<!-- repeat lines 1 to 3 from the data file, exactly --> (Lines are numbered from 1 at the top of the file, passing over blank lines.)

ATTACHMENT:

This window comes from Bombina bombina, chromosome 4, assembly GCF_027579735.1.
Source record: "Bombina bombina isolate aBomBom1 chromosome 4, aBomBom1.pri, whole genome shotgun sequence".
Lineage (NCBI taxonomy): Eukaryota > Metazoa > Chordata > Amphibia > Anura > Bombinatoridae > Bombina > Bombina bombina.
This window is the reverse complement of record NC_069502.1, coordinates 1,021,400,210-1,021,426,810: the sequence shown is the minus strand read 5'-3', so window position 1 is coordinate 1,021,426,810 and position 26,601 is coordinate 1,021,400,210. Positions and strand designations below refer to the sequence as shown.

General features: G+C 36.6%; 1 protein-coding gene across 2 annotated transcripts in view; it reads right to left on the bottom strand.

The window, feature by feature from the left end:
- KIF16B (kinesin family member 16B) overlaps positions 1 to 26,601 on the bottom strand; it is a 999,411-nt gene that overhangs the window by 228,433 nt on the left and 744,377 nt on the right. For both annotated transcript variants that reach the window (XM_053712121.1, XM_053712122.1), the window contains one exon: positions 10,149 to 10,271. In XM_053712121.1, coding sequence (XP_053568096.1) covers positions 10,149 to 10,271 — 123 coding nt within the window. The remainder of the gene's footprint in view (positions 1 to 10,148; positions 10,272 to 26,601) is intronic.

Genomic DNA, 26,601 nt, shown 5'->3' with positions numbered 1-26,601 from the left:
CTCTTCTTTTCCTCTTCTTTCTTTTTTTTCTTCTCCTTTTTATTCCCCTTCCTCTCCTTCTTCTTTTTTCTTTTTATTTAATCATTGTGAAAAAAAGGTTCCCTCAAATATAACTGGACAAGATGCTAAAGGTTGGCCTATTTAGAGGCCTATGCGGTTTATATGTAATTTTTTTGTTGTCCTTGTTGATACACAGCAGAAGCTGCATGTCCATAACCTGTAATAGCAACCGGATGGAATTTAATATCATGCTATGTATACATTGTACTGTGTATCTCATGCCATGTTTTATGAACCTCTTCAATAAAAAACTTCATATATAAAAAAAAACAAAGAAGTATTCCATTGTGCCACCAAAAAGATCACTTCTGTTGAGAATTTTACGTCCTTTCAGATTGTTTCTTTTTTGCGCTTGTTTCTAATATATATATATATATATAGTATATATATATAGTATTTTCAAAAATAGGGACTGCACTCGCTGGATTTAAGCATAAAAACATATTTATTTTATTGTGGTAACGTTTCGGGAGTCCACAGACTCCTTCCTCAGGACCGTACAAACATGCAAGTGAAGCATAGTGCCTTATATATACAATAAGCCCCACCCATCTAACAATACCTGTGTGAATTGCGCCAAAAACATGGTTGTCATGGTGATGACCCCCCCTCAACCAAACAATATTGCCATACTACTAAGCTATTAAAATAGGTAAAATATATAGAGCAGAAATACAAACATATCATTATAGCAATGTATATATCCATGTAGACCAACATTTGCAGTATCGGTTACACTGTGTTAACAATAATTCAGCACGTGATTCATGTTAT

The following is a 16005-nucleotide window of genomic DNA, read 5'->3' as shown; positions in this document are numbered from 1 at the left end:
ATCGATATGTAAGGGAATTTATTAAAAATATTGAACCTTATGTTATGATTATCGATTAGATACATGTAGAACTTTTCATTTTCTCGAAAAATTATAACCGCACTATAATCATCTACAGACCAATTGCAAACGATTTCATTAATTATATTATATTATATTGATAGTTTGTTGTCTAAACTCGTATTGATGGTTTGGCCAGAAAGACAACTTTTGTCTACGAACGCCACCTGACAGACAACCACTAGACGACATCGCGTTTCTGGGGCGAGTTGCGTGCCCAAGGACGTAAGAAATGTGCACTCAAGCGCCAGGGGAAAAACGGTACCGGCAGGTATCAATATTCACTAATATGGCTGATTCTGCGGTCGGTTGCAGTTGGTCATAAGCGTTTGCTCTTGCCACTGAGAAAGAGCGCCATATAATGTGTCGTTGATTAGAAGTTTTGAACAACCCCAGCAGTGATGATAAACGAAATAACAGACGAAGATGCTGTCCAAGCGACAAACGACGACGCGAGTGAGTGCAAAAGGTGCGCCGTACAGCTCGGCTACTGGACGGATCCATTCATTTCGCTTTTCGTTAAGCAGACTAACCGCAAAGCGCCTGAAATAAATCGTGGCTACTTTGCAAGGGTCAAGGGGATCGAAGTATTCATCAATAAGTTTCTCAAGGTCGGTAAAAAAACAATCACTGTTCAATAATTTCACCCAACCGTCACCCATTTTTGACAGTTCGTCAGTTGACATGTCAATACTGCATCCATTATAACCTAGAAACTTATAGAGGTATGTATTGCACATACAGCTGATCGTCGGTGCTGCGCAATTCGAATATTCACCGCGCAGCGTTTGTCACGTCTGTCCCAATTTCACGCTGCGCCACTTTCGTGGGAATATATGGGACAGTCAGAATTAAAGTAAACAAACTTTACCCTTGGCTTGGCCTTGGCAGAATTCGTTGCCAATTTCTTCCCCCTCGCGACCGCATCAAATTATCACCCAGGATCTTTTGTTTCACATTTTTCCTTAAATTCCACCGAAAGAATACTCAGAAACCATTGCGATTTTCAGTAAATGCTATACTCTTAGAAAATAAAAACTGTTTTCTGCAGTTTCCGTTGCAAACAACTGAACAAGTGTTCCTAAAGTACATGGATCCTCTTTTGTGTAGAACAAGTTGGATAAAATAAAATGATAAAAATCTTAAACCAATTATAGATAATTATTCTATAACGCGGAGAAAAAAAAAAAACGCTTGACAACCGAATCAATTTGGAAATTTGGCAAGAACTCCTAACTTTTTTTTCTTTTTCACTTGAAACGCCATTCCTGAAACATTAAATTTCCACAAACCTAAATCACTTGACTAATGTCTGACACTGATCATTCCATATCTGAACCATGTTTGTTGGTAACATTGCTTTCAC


This window comes from Bombina bombina, chromosome 4, assembly GCF_027579735.1.
Source record: "Bombina bombina isolate aBomBom1 chromosome 4, aBomBom1.pri, whole genome shotgun sequence".
Lineage (NCBI taxonomy): Eukaryota > Metazoa > Chordata > Amphibia > Anura > Bombinatoridae > Bombina > Bombina bombina.